Date: April 21, 2018
Source: University of Warwick
The famous Oxford Dodo died after being shot in the back of the head, according to breakthrough research by Oxford University Museum of Natural History and WMG at the University of Warwick.
Using revolutionary forensic scanning technology and world-class expertise, researchers have discovered surprising evidence that the Oxford Dodo was shot in the neck and back of the head with a shotgun.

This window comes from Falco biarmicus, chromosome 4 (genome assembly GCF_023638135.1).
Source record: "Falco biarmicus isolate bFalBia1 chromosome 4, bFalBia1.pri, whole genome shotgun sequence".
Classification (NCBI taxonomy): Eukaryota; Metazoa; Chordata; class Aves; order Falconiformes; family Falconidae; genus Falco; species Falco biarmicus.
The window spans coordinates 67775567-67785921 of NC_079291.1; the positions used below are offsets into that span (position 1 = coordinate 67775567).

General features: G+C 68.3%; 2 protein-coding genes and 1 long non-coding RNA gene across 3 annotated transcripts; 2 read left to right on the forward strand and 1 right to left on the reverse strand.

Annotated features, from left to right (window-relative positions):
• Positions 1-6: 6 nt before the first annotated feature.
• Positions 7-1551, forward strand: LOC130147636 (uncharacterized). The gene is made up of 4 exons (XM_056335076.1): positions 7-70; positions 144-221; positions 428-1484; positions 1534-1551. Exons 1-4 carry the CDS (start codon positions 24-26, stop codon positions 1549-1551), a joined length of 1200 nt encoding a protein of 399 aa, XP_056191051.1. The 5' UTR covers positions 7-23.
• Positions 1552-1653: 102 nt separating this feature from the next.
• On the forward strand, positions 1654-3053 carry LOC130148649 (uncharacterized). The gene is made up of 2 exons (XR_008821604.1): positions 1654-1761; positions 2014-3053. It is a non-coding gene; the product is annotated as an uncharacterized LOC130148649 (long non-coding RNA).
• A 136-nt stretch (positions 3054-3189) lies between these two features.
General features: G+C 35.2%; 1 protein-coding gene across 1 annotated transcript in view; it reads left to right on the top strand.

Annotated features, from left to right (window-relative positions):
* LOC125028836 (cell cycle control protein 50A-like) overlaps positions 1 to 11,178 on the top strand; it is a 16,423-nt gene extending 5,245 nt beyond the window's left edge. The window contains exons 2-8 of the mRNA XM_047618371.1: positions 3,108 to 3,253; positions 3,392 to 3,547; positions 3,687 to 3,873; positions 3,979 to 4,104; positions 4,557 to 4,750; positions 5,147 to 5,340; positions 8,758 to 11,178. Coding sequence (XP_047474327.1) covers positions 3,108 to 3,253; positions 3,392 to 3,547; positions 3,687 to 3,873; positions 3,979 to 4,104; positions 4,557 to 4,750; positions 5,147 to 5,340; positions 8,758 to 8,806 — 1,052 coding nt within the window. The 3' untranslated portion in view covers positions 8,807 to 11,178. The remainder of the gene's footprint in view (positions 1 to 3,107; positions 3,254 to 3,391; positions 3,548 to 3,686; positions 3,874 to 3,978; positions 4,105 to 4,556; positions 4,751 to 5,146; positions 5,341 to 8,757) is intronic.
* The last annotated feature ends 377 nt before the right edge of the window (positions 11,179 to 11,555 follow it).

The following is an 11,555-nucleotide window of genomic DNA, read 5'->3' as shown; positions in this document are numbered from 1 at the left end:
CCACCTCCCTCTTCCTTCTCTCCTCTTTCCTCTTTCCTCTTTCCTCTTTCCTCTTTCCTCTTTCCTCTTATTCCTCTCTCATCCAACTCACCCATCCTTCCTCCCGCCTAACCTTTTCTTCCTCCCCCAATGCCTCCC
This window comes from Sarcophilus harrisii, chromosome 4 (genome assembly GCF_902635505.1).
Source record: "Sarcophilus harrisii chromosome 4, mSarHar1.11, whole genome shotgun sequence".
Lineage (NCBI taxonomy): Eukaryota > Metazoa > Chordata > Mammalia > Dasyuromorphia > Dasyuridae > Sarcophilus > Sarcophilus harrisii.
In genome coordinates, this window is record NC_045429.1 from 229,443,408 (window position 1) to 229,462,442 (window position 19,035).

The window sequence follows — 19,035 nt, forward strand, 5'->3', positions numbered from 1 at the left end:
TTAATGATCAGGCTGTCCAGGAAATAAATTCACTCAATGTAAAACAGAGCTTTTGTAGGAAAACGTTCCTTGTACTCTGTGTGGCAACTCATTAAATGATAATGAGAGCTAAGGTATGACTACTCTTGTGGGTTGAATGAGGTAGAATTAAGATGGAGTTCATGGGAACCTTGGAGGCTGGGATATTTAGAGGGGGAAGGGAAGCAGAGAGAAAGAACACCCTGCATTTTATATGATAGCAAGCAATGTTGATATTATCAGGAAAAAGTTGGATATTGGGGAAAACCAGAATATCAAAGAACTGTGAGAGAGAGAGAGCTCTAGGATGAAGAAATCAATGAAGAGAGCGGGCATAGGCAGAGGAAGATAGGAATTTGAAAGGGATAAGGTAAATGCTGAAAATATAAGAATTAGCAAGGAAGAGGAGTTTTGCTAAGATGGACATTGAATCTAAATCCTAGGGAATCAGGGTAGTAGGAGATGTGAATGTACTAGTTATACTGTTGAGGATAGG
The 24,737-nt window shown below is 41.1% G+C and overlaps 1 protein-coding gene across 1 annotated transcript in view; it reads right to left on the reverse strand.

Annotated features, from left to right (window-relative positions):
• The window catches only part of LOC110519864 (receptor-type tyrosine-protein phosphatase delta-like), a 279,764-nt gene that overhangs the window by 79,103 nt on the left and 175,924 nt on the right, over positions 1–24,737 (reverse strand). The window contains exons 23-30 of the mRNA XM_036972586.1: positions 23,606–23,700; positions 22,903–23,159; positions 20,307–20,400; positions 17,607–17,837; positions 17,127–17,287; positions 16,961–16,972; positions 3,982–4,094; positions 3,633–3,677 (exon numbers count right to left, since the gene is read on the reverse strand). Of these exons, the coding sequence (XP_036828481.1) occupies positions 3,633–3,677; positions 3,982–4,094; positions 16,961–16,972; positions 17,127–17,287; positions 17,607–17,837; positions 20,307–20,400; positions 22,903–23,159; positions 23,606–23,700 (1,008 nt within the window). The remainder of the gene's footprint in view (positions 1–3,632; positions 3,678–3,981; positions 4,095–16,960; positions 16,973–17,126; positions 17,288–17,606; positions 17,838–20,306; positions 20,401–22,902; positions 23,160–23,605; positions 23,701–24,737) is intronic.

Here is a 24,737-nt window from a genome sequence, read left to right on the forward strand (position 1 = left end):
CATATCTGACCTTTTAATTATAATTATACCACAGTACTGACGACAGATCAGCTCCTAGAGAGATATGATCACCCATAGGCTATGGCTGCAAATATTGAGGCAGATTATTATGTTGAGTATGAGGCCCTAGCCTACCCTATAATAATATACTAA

The significant and unexpected findings, made by Professor Paul Smith, director of the Museum of Natural History, and Professor Mark Williams from WMG at the University of Warwick, only became apparent when mysterious particles were found in the specimen during scans carried out to help analyse its anatomy.
Subsequent analysis of the material and size of the particles revealed that they are lead shot pellets, typically used to hunt wildfowl during the 17th century.
The findings cast doubt on the popular theory that the Oxford Dodo is the remains of a bird kept alive in a townhouse in 17th-century London.